One more warrior from the Golden Age of Sudbury has said farewell to a few veterans left. He was one of a kind and leaves behind a void that will be difficult to fill.
He was above all a writer par excellence. He had the gift to transform any event into a story. As a journalist, he wrote for newspapers and magazines, and made the context so clear as to make the full story meaningful.
He exemplified the craft of writing and took pains to construct compositions of clarity and substance. The cadence of his prose was and is a delight to read. The best example is his book, “The Conspiracy of Brothers”. Contemporary twitterati may find his crisp writing too long and switch to a jumble of words with a 164-character limit on the internet. Pity.
Max Frankel of The New York Times who pioneered the art of contextual frame for a story would be proud of one of his disciples.
It pains me to say that there were newspapers in North America. Anyone who doubts the vital importance of local journalism to sustain a liberal democracy may want to read the brilliant explication of this idea in the book “On Tyranny: Twenty Lessons from the Twentieth Century”, by Timothy D. Snyder of Yale.
When it came to writing either straightforward news reports or opinion columns on labour matters, he was more like the journalists of France who articulate a point-of-view. His advocacy journalism alerted readers to a perspective that was often missing and enabled them to see all sides of the problem.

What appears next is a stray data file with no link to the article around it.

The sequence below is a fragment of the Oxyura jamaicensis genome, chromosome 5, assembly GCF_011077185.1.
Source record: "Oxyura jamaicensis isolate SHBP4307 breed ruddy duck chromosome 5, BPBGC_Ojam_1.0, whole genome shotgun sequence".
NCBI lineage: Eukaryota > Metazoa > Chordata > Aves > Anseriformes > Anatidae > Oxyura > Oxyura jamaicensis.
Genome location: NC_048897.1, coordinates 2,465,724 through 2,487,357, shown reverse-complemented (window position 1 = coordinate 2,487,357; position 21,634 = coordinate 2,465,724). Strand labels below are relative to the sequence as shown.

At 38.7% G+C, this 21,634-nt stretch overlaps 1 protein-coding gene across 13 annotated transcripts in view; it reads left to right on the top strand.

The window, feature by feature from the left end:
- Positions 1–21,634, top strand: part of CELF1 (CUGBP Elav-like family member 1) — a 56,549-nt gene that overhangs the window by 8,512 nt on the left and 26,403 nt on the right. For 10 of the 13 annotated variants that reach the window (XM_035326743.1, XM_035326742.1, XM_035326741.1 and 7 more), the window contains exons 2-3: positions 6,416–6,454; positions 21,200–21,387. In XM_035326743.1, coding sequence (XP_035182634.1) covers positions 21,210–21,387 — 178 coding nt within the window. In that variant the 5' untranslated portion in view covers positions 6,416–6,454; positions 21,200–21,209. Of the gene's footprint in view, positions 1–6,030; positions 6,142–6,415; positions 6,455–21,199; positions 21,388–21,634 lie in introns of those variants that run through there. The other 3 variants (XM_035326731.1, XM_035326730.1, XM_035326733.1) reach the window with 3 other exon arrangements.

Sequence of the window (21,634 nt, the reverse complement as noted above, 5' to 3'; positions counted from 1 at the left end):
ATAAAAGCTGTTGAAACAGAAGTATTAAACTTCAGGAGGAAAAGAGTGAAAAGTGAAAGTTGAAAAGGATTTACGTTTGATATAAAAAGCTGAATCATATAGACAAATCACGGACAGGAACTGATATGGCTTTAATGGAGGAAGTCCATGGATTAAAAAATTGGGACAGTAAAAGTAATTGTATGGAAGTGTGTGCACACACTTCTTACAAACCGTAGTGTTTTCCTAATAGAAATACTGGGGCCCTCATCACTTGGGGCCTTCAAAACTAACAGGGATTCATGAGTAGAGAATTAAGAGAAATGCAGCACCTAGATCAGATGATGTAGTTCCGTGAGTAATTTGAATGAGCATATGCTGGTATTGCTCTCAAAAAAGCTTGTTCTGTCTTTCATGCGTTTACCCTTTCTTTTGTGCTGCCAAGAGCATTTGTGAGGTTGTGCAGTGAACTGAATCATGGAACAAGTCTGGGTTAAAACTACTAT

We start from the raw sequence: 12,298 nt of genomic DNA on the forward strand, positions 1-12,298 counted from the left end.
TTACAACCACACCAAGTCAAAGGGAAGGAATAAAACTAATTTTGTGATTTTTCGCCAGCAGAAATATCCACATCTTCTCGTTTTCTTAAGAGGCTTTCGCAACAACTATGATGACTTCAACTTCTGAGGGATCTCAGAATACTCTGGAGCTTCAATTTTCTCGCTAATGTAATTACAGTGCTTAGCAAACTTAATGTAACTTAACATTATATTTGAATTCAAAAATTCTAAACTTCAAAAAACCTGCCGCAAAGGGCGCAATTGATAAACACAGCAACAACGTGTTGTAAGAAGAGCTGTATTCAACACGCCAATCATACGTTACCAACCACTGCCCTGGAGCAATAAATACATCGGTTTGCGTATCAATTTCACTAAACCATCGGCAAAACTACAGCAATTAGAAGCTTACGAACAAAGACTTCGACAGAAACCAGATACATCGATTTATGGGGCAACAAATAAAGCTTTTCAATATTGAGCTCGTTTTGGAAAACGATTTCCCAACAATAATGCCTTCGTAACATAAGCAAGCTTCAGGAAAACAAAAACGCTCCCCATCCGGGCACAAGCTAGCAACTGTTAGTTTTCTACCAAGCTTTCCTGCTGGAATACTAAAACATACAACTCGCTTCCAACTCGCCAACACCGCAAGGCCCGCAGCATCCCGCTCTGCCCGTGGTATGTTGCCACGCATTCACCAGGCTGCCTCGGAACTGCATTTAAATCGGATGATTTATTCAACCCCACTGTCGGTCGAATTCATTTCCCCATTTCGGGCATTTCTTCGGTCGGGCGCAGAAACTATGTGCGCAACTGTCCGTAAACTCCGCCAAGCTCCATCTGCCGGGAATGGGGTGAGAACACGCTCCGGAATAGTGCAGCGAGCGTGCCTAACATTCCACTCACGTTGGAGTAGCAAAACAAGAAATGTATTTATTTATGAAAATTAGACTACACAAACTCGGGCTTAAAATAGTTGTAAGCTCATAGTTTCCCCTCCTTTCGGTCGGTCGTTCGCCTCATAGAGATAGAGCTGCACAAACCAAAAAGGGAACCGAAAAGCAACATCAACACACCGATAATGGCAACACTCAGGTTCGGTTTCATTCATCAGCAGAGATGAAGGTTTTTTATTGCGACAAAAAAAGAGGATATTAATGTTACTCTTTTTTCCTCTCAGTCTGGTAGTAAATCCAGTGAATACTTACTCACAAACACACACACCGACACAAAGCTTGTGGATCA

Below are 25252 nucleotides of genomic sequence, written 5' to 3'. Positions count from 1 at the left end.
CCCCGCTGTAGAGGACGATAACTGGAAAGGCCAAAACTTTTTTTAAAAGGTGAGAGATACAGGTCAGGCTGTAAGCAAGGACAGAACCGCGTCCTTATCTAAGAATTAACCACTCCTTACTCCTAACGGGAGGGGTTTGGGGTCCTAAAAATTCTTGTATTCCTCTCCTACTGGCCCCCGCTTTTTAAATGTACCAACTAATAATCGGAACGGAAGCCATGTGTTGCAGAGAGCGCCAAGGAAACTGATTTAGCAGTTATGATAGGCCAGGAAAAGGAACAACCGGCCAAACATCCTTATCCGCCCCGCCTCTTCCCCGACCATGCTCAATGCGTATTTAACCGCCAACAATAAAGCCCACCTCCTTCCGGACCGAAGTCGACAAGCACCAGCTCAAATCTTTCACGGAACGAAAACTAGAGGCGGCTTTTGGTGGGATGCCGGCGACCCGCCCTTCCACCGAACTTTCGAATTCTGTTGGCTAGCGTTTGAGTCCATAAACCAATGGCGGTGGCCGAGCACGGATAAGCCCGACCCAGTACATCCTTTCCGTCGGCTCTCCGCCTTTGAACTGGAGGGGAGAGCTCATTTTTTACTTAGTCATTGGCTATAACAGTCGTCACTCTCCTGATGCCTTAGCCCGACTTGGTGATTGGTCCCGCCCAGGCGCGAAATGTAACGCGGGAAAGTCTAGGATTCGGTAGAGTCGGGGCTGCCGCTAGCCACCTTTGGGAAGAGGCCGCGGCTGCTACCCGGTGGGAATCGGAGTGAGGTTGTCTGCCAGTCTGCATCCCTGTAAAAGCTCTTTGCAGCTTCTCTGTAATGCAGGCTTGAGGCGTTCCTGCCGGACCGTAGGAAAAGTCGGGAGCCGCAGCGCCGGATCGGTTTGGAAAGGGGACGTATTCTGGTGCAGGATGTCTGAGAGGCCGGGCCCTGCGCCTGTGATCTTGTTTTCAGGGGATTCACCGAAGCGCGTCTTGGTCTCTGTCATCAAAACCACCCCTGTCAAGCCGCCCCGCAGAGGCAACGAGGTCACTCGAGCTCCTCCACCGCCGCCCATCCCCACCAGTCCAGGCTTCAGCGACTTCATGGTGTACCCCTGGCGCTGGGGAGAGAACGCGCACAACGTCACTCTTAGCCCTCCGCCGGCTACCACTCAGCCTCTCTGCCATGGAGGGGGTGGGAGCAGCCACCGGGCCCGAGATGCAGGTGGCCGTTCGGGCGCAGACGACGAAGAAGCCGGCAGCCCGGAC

It was refreshing to see all sides in a complex situation like the industrial dispute of 1978 at INCO, now Vale. His writings contributed to the transformation of Sudbury from being a mining town into a town with a mining industry. I salute him for his contribution.
A problem is the gap between what is and what is possible whereas an issue is how that gap is overcome. Although this important distinction has been erased by common usage, it is helpful to maintain the difference.
Mick and I agreed on the set of problems (ends) confronting Sudbury as early as 1976. We disagreed, however, on how to mitigate the problems (means). Notwithstanding our thoughtful differences, he never treated me as some kind of enemy or adversary.
Our conversations were animated, but never antagonistic. His cross-examination of my thoughts made me a better thinker. I shall dearly miss that honest exchange of ideas.
All of us will miss you Mick.
Narasim Katary lives in Greater Sudbury.